Parents warned about 'dangerous' baby walkers and exercise jumpers

Health authorities are warning parents against using baby walkers and exercise jumpers over fears they could cause injury and developmental delays.

SA Health and Kidsafe say parents should not buy the walkers and jumpers and believe floor time is better for babies.

SA Health Deputy Chief Medical Officer, Dr Nicola Spurrier, said in a statement developmental delays in babies were associated with the jumpers and walkers.

“Excessive time in walkers and jumpers teaches babies to stand up on their tip toes, causing their calf muscles to tighten and affecting their ability to walk, and in some cases, requiring treatment with casting or surgery,” she said.

“Babies miss out on valuable floor time when spending too much time in walkers and jumpers, bypassing important development stages such as rolling and crawling.”

The jumpers and walkers could cause injuries and developmental delays. Source: Getty
The jumpers and walkers could cause injuries and developmental delays. Source: Getty

Babies at risk of tipping over and falling

Dr Spurrier said there had been increased risks to babies and some had tipped over and even fallen down the stairs while in walkers.

“In jumpers, injuries can occur if fingers become trapped by the chain or springs, by bouncing into walls or objects, or if babies are pushed by another child,” she said.

“SA Health and Kidsafe are today launching a campaign to make parents aware of the dangers and to discourage the use of walkers and exercise jumpers altogether.”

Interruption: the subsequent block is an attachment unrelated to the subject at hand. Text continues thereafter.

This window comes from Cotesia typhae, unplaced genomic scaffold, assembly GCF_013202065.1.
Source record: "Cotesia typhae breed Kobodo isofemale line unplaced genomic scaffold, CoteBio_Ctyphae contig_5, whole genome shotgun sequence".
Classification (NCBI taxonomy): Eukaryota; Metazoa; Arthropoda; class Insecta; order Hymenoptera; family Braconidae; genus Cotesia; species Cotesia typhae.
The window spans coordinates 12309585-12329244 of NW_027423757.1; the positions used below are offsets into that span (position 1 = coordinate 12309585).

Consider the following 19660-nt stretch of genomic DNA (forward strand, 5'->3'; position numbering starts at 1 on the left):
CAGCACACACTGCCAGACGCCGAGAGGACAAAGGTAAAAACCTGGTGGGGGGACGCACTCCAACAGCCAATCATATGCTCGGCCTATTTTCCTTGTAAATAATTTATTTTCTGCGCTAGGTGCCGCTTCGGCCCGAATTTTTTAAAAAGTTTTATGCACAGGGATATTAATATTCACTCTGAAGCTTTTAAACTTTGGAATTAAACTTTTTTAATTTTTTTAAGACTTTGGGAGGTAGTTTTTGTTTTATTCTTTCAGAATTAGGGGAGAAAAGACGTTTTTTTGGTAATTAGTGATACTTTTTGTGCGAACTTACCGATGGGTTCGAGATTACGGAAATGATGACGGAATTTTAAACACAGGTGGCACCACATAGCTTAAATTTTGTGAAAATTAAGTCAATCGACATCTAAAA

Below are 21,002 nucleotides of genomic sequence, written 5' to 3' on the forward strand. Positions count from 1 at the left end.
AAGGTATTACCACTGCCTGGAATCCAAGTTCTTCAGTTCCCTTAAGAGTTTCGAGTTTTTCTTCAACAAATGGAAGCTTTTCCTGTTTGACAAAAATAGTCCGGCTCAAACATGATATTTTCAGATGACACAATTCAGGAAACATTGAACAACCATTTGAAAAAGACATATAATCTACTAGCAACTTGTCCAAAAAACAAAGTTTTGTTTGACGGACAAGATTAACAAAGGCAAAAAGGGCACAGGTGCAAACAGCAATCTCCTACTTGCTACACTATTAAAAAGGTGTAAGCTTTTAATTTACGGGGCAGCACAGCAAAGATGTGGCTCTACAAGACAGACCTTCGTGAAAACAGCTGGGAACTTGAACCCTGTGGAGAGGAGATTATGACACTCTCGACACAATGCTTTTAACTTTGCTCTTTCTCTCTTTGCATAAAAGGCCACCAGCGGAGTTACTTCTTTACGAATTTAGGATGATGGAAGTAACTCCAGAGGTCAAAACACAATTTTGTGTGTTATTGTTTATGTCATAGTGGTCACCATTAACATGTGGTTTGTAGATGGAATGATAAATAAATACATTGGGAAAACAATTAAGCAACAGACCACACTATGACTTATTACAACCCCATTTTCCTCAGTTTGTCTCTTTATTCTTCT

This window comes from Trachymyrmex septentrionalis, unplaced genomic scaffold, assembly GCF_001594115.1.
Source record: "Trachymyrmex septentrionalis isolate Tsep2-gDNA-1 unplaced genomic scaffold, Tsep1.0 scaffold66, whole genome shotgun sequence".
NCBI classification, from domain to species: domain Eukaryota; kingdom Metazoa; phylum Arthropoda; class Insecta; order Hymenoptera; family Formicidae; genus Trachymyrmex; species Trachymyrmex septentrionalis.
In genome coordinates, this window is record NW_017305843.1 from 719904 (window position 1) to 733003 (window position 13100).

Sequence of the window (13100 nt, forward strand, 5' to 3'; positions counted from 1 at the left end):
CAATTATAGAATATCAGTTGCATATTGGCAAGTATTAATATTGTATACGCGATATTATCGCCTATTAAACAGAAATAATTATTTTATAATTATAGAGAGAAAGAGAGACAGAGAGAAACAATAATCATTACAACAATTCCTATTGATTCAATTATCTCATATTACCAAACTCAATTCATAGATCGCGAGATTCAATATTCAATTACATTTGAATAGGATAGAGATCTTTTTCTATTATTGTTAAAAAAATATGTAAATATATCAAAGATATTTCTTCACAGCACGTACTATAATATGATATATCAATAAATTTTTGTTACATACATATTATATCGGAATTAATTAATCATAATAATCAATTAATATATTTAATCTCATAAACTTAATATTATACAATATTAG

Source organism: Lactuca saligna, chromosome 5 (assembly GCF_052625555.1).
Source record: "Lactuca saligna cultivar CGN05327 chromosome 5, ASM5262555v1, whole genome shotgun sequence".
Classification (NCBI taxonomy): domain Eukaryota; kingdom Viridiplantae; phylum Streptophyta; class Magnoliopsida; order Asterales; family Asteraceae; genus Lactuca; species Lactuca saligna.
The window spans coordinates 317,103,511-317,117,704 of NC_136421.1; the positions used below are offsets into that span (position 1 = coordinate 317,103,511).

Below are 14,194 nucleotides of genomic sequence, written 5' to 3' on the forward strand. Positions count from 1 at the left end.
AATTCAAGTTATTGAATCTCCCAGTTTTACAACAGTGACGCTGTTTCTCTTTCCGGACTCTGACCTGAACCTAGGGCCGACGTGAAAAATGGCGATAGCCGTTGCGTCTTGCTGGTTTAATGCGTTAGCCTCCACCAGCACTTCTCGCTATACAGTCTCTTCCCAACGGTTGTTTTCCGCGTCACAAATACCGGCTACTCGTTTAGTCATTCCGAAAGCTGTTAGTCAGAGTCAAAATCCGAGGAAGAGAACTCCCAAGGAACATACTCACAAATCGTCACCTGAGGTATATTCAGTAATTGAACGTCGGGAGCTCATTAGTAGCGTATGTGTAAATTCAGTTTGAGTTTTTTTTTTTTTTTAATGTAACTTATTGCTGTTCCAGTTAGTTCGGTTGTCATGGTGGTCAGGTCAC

Kidsafe chief executive officer Holly Fitzgerald said the walkers and jumpers were popular products but could also allow babies to access things out of reach.

KidSafe and SA Health recommend giving babies more floor time. Source: KidSafe/SA Health
KidSafe and SA Health recommend giving babies more floor time. Source: KidSafe/SA Health

“Baby walkers can be dangerous because they allow babies to move quickly around the house and gain access to things that are normally out of reach,” she said in a statement.

“There is a risk of babies burning themselves if they reach hot drinks, ovens or heaters, and a risk of poisoning if they access and swallow cleaning products or medications.

“Baby walkers don’t help babies learn to walk because they don’t allow babies to balance or use their muscles properly.”

Ms Fitzgerald is urging parents to give their baby floor time so they can develop and learn to roll, crawl and sit up in a safe area.

She said parents could use push trolleys, standing activity tables and baby swings or rockers for young babies as an alternative.

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